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What is the subgroup of $GL_{2}(\mathbb{F}_{p})$ that is generated by $ $$SL_{2}(\mathbb{F}_{p})$ and $H_{2}$ where $$ H_{2}=\left\{ \left(\begin{array}{cc} a & b\\ 0 & c\end{array}\right):a,c\in\mathbb{F}_{p}^{\times},b\in\mathbb{F}_{p}\right\} $$

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Remember that the determinant is linear in each of the rows. If you start with a matrix in $GL_2$, can you modify it slightly to get something with determinant $1$? –  Dylan Moreland Aug 25 '11 at 7:43

3 Answers 3

Your $H_2$ is traditionally denoted by $B$ and is called a Borel subgroup (sometimes the standard Borel subgroup) of $GL_2(\mathbb{F}_p)$

Exercise: $GL_2(\mathbb{F}_p)$ is a disjoint union $B\sqcup BwB$, where $w=\begin{pmatrix}0&1\\1&0\end{pmatrix}$, and $BwB=\{b_1wb_2|b_1,b_2\in B\}$.

This fact is fairly important in the representation theory of $GL_2(\mathbb{F}_p)$, and among other things it should immediately answer your question.

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$|GL(2,\mathbb{F_p})|=(p^2-1)(p^2-p)$,

$|SL(2,\mathbb{F_p})|=(p^2-1)(p^2-p)/(p-1)$,

$|H_2|=(p-1)^2p$.

$|SL(2,\mathbb{F_p})\cap H_2|=(p-1)p$, since it consists of elements of $H_2$ with $c=a^{-1}$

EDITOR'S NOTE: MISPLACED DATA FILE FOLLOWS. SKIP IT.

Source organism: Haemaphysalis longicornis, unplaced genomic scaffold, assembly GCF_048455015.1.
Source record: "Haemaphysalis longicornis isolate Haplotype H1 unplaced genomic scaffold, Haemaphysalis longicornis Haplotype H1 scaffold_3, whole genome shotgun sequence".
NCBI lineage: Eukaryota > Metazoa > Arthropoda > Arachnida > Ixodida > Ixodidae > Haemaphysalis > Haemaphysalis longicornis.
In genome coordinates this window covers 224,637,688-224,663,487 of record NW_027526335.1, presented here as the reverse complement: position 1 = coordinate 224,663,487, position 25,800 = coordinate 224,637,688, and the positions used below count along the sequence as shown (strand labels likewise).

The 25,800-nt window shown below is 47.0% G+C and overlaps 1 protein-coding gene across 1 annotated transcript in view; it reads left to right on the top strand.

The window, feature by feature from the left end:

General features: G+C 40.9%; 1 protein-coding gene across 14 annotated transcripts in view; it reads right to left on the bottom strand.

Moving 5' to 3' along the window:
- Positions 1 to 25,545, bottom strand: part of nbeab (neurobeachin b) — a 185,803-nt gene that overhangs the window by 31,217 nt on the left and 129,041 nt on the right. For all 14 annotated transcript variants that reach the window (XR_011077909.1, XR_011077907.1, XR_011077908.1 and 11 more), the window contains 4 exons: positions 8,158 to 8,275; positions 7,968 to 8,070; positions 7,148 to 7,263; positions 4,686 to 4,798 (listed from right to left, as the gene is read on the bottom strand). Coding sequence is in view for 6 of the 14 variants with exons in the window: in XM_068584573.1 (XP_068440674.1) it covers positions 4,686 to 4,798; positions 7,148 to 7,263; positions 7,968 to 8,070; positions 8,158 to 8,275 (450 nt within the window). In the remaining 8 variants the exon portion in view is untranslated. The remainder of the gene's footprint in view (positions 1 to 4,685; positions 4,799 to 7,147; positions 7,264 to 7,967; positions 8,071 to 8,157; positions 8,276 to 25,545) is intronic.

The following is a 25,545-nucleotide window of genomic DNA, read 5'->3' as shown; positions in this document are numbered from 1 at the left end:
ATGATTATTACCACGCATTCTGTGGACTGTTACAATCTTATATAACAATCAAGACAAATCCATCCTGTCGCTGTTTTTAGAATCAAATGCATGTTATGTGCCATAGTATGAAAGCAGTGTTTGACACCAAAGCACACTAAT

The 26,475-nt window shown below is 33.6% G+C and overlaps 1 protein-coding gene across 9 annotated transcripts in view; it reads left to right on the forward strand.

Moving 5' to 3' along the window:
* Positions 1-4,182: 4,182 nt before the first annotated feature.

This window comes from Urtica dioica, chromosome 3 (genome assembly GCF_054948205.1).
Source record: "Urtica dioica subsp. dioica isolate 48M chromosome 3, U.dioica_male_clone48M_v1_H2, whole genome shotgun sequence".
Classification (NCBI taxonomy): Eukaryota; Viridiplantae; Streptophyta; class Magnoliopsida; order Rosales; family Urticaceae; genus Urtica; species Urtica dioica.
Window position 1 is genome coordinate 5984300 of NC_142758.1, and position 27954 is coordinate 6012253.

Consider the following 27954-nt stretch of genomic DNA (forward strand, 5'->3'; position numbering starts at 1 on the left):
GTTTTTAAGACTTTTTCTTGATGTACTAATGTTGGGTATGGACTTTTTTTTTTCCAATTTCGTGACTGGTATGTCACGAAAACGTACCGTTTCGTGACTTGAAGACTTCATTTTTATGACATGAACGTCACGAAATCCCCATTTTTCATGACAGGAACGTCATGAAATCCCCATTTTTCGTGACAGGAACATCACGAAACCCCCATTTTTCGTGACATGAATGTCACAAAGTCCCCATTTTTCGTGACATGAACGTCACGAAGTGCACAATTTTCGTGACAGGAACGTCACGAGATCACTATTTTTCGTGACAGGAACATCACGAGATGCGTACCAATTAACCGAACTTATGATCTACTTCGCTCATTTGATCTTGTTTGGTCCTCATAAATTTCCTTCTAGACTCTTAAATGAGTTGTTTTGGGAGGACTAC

Then $| \langle SL(2,\mathbb{F_p}),H_2\rangle| \geq|SL(2,\mathbb{F_p}) H_2|$

$= |SL(2,\mathbb{F_p})|\cdot|H_2|/|SL(2,\mathbb{F_p})\cap H_2| = (p^2-1)(p^2-p)=|GL(2,\mathbb{F_p})|$

So the subroup is in fact whole group.

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The answer suggested by Alex B. is more useful(general): one can ask same question with $F_p$ replaced by any field (infinite field also); then the answer of Alex B. is valid; whereas my answer and that of Robinson necessarily uses finiteness of groups. –  David Aug 25 '11 at 9:06
    
True, but the Frattini argument adapts to other contexts, including this one. In the algebraic group situation, the unipotent radical of the Borel can play the role of the Sylow, and the Frattini argument works with respect to any normal subgroup containing it. –  Geoff Robinson Aug 25 '11 at 9:27

This is a good opportunity to make use of the Frattini argument. The Frattini argument use Sylow's Theorem to factorize a finite group $G$ in the presence of a normal subgroup $N.$ It states that if $N \lhd G$ and $P \in {\rm Syl}_{p}(N),$ then we have $G = NN_{G}(P).$ The proof is not difficult: for any $g \in G,$ we have $P^{g} \leq N$ as $N \lhd G.$ But $P^g$ is another Sylow $p$-subgroup of $N,$ so $P^{g} = P^{n}$ for some $n \in N.$ Then $gn^{-1} \in N_{G}(P),$ so that $g \in N_{G}(P)N = NN_{G}(P).$ Since $g$ was arbitrary, we have $G = NN_{G}(P).$

In your case, $P$, the group of upper unitriangulr matrices (ie upper triangular with $1$'s on the diagonal) is in ${\rm SL}(2,\mathbb{F}_p)$ and is a Sylow $p$-subgroup of that group. Its normalizer (in ${\rm GL}$) is precisely the group you call $H_2.$ Thus we have ${\rm GL}(2,\mathbb{F}_p) = {\rm SL}(2,\mathbb{F}_p)H_2$ by a Frattini argument.

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